This article first appeared on The Marketing Society blog: https://www.marketingsociety.com/the-gym/%E2%80%98pride-month%E2%80%99-branding-%E2%80%93-how-guide#rXI1oj0Ke5bzwyDi.97
Pride month is around the corner, a time for queer celebration, parades, solidarity, vigils and tributes to those who have been lost due to hate and intolerance. It’s exciting, often playful, sometimes sad, and incredibly important to the queer community. Each year more and more brands are jumping on the Pride bandwagon, seeking to promote themselves as allies, with varying success. In 2018 (#20gayteen), branding during Pride month is about more than just sticking a rainbow on your limited edition T shirt, claiming integrity and a social consciousness. We live in an age of brand transparency and growing consumer interest in a brand’s authenticity, we are quick to notice opportunism. That’s not to say brands shouldn’t get involved with Pride, they absolutely should (for a multitude of reasons), but they should be careful exactly how they do.
Pride-related campaigns do well when they’re considered, unique and backed up by genuine benefits for the LGBT+ community. Here are some rules of thumb that have served brands well in recent years:
1. Walk the walk
In 2018, there’s almost no point in adding a rainbow to your swag unless there’s a not-for-profit partner that the sales of said swag are going to benefit. In recent years both Puma and Gucci released rainbow sneakers with no associated not-for-profit and it did not go unnoticed. There are plenty of not-for-profits to choose from, from helplines to charities to arts associations. A tie-in can be straightforward, like ASOS’s ‘Individuals, Unified’ T-shirts (benefitting GLAAD). However, you get extra points if you manage to incorporate the not-for-profit in a more unique way, such as American Eagle donating to It Gets Better campaign, but also providing a ‘New Voices Filmmaker Grant’ to an emerging LGBT+ filmmaker during NYC Pride’s OutCinema festival.
2. Include real life queer people!
Kenneth Cole’s 2017 ‘Pride’ offering was a fairly simple design, however the associated ‘Tied with Pride’ campaign stood out as it was shot by gay photographer Levi Jackman Foster, featuring real-life New York LGBT+ people. Meanwhile, the Urban Outfitters blog spent the month highlighting young queer creatives (mostly people of colour), such as gender-fluid artist Rayne Nadurata.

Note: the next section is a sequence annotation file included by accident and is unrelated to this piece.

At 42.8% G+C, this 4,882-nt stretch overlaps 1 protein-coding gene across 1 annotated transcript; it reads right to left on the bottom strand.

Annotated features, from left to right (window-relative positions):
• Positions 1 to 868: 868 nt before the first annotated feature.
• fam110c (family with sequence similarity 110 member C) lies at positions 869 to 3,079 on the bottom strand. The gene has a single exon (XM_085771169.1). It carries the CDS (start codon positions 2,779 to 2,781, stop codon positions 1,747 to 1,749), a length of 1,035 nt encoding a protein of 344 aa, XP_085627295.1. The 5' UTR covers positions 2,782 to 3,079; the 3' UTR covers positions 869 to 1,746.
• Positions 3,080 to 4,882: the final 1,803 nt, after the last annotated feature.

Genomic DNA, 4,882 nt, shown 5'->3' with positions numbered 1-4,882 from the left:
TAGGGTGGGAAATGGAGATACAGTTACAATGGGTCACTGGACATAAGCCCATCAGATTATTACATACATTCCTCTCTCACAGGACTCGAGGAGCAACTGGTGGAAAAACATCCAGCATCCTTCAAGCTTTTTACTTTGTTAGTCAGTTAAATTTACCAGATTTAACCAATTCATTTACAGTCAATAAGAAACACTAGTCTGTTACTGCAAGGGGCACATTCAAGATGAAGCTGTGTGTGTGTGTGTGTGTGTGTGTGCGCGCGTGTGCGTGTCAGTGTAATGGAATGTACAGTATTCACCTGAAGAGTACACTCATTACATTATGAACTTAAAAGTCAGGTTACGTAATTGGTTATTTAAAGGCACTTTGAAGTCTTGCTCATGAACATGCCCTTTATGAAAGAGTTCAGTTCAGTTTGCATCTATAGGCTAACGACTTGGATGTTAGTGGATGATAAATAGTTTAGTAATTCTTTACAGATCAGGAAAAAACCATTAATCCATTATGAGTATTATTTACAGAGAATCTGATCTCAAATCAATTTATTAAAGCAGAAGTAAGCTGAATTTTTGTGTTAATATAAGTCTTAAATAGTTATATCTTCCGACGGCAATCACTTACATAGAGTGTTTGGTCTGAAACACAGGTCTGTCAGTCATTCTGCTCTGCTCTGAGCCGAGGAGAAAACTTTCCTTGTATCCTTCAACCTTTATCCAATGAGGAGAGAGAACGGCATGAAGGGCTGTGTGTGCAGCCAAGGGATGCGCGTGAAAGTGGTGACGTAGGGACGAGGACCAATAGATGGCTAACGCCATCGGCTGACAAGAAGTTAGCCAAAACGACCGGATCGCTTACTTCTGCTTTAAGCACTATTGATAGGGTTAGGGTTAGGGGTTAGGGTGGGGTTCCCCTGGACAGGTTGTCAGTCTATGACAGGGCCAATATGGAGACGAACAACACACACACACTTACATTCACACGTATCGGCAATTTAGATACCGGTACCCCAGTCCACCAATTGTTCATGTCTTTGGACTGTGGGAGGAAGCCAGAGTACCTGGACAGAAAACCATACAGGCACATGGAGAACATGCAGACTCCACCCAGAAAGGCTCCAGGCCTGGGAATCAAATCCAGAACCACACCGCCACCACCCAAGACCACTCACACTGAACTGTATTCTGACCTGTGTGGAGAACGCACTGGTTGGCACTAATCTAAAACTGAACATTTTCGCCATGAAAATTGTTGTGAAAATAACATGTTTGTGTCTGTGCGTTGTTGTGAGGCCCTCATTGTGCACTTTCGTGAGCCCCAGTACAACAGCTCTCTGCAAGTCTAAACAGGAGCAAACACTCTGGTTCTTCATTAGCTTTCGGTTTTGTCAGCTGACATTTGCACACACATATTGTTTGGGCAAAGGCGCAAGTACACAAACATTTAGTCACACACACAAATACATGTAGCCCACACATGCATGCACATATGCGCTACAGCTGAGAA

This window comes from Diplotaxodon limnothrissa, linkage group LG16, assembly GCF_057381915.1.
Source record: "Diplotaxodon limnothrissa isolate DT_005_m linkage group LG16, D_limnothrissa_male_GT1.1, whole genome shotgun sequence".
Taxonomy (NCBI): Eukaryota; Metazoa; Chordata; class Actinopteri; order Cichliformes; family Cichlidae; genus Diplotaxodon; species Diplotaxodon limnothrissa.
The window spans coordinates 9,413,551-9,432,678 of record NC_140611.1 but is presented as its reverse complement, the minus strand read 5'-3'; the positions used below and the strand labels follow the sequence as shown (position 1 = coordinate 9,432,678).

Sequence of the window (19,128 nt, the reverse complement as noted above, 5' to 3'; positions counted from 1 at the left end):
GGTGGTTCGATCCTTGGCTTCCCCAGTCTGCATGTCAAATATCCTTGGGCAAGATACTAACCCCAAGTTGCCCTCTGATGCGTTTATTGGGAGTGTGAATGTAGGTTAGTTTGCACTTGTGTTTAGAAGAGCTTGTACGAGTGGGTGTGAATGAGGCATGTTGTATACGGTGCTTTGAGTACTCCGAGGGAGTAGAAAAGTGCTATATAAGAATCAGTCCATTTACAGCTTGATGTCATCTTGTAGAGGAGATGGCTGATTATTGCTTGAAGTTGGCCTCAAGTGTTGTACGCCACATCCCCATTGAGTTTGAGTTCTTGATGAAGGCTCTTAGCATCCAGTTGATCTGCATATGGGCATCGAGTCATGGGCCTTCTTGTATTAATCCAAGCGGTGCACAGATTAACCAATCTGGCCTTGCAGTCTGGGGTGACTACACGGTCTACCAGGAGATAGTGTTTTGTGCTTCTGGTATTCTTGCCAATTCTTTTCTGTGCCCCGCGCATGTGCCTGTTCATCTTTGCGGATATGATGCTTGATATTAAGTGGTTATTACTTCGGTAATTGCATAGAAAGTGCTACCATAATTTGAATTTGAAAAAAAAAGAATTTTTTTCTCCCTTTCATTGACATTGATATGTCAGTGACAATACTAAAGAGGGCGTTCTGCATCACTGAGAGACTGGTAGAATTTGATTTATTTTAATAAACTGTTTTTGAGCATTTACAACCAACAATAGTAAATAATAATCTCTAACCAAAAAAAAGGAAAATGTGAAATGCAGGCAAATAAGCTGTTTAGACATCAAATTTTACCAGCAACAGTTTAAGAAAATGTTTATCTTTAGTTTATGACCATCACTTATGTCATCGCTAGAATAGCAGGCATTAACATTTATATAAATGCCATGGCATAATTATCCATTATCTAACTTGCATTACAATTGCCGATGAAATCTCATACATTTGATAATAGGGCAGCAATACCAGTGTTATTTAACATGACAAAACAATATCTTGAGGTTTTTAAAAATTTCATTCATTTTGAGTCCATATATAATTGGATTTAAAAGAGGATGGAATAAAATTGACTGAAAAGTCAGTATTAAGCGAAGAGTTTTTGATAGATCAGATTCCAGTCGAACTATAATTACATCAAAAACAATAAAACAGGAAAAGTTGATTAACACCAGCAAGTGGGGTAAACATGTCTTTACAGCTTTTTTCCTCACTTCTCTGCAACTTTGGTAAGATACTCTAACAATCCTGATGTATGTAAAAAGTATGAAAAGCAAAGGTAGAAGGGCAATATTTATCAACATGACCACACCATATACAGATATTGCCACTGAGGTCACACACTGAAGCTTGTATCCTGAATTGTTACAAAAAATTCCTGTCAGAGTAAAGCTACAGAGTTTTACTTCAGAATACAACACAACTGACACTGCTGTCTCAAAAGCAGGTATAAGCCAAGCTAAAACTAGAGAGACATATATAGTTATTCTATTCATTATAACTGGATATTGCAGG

3. Go beyond the rainbow
We get it, rainbow equals Pride, but there’s so much more to queer culture than that. Nike acknowledged this last year with their ‘Be True’ collection, featuring “other prominent symbols of Pride”, including the colour pink, the triangle, and the message “Run Fierce”. Levi’s’s “Fight Stigma” initiative and product line was inspired by ’80s HIV awareness efforts, with simple black and white t shirts, and denim shorts featuring “Remember Their Names” badges.
Big brands, from Heineken to AirBnB, are more and more using their voices to change perceptions and educate the masses on social, environmental and political issues. Pride is the perfect time for brands to educate people on LGBT+ issues, culture and misconceptions. Last year Equinox gym’s partnership with the LGBTQIA+ Community Center produced “The LGBTQAlphabet,” a film goes down the list of not 4/6/8 letters but 26 – showing how in this day and age a handful of terms can’t possibly represent the full diversity of the people on the planet. More subtly, Converse’s 2017 Pride collection includes 37 different 70s-inspired designs honouring (and ultimately educating people on) the date of the first ever Pride Parade in New York City, 1970.
Above all, do your research, and remember what Pride is really about
What these campaigns have in common is a unique, considered approach and direct benefits for the queer community – from education to charities to community support. Prides around the world are only getting bigger, and more and more corporations are getting involved. This is well and good, but just so long as these newcomers to the cause remember the importance of Pride, and who, in the end, it’s for.